The right level of humidity in your home is important for your comfort. It is also important for your health. If the humidity is too high, you can have problems with rotting wood, mold and allergies, but if it’s too low, you can experience dry skin and annoying static electricity. A humidity level that is around 50% and no higher is the ideal indoor humidity in winter to maintain in your home during the cold months. However, the humidity level may need to be adjusted depending on the outdoor temperature.
Maintaining The Ideal Indoor Humidity in Winter
Here are some guidelines for the most ideal indoor humidity in winter based on the outdoor temperature:
When outdoor temperatures are between:
- 20˚F and 50˚F, indoor humidity levels should be less than 40%
- 10˚F and 20˚F, indoor humidity levels should be less than 35%
- 0˚F and 10˚F, indoor humidity levels should be less than 30%
- -10˚F and 0˚F, indoor humidity levels should be less than 25%
- -20˚F and -10˚F, indoor humidity levels should be less than 20%
- At -20˚F or lower, indoor humidity levels should be less than 15%
In the winter, however, the humidity levels tend to be too low. Low humidity leads to other problems. Keeping the humidity level balanced in your home mitigates static electricity in the winter, protects your wood floors and furniture against cracking, reduces unhealthy contaminants such as mold, mildew, and bacteria, and makes your home more comfortable overall.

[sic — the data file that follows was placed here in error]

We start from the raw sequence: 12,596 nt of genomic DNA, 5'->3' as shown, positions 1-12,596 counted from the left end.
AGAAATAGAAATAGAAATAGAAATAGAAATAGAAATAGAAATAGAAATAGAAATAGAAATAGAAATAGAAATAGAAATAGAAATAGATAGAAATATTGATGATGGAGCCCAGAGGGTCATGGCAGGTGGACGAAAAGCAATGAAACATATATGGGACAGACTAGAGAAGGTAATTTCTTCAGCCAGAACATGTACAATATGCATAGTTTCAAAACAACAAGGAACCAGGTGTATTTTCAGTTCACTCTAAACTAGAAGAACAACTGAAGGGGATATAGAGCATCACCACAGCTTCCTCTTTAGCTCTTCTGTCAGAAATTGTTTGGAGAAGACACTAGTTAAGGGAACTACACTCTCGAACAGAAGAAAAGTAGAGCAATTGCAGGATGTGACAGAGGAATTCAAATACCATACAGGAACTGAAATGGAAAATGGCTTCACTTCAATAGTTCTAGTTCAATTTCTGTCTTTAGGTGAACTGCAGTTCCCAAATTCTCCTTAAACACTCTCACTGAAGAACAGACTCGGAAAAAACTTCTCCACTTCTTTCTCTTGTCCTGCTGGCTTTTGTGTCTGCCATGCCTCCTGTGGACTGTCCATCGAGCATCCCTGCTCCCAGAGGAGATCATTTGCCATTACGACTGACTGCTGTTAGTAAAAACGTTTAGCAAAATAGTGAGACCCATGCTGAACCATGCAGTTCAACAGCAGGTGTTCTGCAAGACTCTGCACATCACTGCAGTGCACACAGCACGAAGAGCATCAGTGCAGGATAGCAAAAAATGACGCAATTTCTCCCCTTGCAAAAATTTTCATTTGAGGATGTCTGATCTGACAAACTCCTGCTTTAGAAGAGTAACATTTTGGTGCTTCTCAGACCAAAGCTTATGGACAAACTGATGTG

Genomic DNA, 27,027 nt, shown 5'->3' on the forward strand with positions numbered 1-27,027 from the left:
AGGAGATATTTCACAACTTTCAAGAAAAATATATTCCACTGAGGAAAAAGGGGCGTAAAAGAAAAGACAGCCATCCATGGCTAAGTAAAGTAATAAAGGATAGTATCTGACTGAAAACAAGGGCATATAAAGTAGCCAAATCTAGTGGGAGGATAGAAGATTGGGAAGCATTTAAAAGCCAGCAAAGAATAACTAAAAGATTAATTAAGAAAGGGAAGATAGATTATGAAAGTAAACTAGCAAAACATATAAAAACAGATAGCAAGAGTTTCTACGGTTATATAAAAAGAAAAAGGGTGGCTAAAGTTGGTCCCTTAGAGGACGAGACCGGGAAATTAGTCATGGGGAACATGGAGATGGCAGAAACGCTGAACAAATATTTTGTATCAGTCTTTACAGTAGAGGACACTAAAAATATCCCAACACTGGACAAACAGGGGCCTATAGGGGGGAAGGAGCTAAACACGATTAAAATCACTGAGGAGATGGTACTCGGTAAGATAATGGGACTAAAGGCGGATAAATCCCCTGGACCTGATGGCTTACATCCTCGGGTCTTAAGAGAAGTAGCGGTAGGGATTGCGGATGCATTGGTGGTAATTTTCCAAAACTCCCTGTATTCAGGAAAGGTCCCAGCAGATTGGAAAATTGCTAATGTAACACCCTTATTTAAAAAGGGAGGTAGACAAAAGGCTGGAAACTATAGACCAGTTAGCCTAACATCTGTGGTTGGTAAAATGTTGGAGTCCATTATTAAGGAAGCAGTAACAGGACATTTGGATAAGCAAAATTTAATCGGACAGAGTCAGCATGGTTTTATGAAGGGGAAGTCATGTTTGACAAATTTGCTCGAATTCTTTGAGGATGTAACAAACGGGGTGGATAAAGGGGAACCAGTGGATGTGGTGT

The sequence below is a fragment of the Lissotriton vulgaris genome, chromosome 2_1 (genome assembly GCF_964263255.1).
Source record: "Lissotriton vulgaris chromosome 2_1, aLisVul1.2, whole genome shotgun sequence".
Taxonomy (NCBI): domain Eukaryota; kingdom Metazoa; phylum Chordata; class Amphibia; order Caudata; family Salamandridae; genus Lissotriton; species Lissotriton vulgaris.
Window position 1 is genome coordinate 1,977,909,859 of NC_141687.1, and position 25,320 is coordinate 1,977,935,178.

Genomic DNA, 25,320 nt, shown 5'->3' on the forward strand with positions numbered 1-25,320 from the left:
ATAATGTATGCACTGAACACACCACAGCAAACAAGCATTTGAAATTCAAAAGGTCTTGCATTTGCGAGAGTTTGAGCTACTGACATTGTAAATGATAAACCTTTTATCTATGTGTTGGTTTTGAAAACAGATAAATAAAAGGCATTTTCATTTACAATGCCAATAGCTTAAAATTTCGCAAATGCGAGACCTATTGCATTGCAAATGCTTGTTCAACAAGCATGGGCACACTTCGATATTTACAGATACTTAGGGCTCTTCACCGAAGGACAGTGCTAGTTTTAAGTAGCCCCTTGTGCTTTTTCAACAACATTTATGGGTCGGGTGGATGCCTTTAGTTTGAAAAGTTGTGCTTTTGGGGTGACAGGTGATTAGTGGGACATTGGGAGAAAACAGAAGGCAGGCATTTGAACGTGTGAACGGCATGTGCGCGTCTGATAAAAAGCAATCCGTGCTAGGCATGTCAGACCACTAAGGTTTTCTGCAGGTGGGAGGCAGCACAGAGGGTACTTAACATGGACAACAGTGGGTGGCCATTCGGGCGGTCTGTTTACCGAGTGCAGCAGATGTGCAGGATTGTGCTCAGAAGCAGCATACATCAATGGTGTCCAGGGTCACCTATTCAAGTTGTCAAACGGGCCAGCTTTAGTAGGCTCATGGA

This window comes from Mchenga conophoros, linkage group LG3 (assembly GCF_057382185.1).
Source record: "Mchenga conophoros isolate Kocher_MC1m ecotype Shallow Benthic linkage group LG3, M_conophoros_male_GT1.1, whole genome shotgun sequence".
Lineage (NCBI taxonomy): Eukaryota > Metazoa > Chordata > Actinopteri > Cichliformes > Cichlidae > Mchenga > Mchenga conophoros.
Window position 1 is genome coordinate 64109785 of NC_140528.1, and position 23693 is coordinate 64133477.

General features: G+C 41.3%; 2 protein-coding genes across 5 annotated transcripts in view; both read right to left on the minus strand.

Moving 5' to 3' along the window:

Negative Effects of Poor Humidity Levels In Winter
In the winter months, you run your furnace to keep your home comfortably warm. The heat from your furnace makes the already dry wintertime air even dryer. The more your furnace runs, the drier the indoor air will become. When the indoor air is too dry, you will often experience static electricity and dry skin. You can also have frequent bleeding in your nasal passages, chapped lips, sinus infections, and sore throats.
Extreme dryness can wreak havoc in other ways, too. Inadequate moisture in the air can cause damage to everything made of wood. For example, your door and window frames, wood floors, and your furniture can become so dry they will splinter and crack. Overly dry air can aggravate asthma and allergies. You may feel cold because the dry air is robbing moisture from your skin, causing you to turn the heat up and make the air even dryer.
Use a Humidistat in Winter
To improve the humidity levels in your home in the winter and improve the indoor air quality, you need a humidifier. You can have a whole-house system installed that operates as a humidifier in winter and dehumidifier in the summer. This component is connected with your central HVAC system.
A centralized whole house system will operate with a humidistat. A humidistat is a device that measures the amount of moisture in the air. The device itself consists of a sensing element that is composed of a flat plate fitted with alternate metal conductors. Attached the sensing element is a relay amplifier, which reads signals sent by the sensing elements to give accurate humidity levels.